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Oil boom helps make ND's Williams County the fastest growing in US but Cass tops ND in sheer numbers gain

Williams County led the nation in growth among counties of 20,000 population or more between 2010 and 2018. Cass County showed the largest population growth in sheer numbers among the state's counties between 2017 and 2018, gaining 3,579 new residents. Special to The Forum

FARGO — Numbers recently released by the U.S. Census Bureau show Williams County in North Dakota led the nation in growth rate between July 2017 and July 2018 when its population jumped by 5.9%.

Census numbers show Williams County's population grew from 33,395 residents to 35,350 residents, a gain of 1,955.

The Census Bureau said Williams County also led the nation in growth among counties of 20,000 population or more between 2010 and 2018, when its population grew 57.8 percent, largely due to oil boom activity.

Cass County, meanwhile, showed the largest population growth in sheer numbers among the state's counties between 2017 and 2018, gaining 3,579 new residents and reflecting a growth rate of 2%.

In second place was Williams County, which saw 1,955 new residents during the same period.

Statewide, North Dakota's overall population grew by 4,901 residents between 2017 and 2018.

According to the new Census estimates, the Fargo metro area grew 1.6% from 2017 to 2018, going from 241,619 to 245,471, an increase of 3,852 residents. The Fargo metro area is defined by the Census Bureau as including all of Cass County and Minnesota's Clay County.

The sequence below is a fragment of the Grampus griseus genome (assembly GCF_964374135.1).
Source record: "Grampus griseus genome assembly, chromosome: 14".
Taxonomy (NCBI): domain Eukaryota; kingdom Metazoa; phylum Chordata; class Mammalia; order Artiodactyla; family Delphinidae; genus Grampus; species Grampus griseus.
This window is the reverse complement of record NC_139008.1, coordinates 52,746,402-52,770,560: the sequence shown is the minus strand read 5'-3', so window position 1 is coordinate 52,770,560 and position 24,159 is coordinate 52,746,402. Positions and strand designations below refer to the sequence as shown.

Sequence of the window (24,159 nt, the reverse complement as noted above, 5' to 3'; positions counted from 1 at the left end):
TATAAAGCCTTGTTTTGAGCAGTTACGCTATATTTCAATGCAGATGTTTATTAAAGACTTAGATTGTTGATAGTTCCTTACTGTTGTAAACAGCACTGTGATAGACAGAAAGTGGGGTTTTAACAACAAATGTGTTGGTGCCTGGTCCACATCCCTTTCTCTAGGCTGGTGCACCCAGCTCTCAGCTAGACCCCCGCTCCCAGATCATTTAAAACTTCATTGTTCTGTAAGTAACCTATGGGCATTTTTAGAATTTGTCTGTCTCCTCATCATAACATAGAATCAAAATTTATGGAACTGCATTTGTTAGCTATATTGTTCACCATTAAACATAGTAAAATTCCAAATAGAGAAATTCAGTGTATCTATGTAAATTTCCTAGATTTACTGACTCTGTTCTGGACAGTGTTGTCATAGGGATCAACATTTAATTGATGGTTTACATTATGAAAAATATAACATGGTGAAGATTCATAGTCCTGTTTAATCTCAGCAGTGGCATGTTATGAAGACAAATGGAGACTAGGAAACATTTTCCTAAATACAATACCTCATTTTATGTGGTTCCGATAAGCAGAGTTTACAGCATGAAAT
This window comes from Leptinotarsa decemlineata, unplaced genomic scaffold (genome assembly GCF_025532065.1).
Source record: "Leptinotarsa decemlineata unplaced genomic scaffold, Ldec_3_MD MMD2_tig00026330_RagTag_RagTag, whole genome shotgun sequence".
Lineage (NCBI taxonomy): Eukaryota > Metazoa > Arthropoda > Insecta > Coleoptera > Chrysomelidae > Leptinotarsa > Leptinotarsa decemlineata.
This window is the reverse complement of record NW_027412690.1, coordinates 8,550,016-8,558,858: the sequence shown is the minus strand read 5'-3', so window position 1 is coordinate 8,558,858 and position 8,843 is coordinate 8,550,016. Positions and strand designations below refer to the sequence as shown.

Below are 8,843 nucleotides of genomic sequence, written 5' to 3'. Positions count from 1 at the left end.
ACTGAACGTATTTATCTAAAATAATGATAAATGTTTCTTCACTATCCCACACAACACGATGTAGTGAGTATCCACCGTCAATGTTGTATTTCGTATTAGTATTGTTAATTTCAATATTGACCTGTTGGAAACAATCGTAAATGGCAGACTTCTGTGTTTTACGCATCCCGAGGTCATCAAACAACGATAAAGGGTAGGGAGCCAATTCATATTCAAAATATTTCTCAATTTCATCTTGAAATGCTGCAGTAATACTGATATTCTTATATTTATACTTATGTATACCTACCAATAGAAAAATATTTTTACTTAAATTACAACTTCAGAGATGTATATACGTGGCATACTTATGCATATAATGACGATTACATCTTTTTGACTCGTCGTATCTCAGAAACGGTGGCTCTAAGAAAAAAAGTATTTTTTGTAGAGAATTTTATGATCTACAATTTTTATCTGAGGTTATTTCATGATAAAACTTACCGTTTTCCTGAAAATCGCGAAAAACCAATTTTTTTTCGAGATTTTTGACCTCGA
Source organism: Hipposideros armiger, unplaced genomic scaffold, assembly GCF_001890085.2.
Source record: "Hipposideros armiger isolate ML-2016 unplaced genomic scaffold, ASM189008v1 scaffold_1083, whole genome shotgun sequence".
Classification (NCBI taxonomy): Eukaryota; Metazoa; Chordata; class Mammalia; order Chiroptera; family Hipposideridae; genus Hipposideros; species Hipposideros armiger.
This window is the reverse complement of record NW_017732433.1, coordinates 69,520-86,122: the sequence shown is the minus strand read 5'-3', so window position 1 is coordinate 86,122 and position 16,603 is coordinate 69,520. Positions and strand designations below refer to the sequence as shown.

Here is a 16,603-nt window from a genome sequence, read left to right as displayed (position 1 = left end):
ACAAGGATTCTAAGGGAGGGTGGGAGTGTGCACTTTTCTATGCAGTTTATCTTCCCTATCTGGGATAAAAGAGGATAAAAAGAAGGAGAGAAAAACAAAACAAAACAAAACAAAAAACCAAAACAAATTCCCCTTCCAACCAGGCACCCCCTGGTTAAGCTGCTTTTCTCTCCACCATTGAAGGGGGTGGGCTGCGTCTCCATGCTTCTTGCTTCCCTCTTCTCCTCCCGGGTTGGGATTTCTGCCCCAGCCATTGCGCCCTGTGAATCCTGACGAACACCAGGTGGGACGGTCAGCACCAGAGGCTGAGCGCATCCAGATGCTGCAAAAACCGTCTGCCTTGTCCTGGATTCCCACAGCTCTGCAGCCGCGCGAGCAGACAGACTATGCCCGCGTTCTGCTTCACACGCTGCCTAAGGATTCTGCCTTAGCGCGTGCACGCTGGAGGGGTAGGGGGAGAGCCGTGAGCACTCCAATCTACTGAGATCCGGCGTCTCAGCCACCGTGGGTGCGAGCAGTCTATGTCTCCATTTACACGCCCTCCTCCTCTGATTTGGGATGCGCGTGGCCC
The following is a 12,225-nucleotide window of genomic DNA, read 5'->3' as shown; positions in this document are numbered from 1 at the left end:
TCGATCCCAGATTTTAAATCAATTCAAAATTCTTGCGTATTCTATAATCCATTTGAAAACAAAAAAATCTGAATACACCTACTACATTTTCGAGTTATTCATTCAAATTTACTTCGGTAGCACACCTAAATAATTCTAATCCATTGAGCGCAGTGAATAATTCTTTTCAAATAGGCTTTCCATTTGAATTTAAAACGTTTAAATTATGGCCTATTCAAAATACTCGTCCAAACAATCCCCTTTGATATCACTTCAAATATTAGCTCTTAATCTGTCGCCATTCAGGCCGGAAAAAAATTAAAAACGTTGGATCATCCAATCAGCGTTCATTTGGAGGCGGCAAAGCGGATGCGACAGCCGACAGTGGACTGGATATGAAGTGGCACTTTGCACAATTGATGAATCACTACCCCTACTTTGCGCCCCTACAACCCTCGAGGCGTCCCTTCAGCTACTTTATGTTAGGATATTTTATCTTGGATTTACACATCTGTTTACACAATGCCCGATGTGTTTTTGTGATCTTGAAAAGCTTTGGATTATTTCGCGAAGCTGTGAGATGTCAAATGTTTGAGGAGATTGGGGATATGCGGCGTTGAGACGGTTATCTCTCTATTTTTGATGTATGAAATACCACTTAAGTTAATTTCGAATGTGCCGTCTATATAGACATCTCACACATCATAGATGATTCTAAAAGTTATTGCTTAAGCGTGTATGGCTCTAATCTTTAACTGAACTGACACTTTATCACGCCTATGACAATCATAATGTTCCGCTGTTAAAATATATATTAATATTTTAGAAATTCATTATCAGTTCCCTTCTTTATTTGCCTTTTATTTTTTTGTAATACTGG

The Census estimates show Cass County's population went from 177,937 in 2017 to 181,516 in 2018.

During the same one-year period, the population of Clay County grew from 63,682 to 63,955, a gain of 273 residents, or a 0.4 percent bump.

The Census Bureau numbers also show that Hubbard County was one of three counties in Minnesota with the highest growth rate between 2017 and 2018 with 1.6%.

Hubbard's population grew from 21,001 to 21,332, an increase of 331 people.

The other two Minnesota counties with 1.6% growth rates were Sherburne and Wright, both located between St. Cloud and the Twin Cities.

The Minnesota county with the greatest percentage of decline in population between 2017 and 2018 was Norman County, which saw a drop of 1.7%, from 6,585 to 6,475 — or 110 residents.

The North Dakota county with the largest population drop during the same period was Renville County in north central North Dakota, which saw a 3.5% decline, going from 2,459 residents to 2,374, a loss of 85 residents.

Across the nation, the new figures indicate that metro areas that are not among the most populous nonetheless rank in the top 10 for population growth over the past 10 years, particularly Phoenix, Seattle, Austin, Texas, and Orlando, Fla.

"This trend is consistent with the overall growth we are seeing in the south and the west," Sandra Johnson, a demographer in the Census Bureau's Population Division, said in a summary of the new Census estimates on the Census Bureau's website.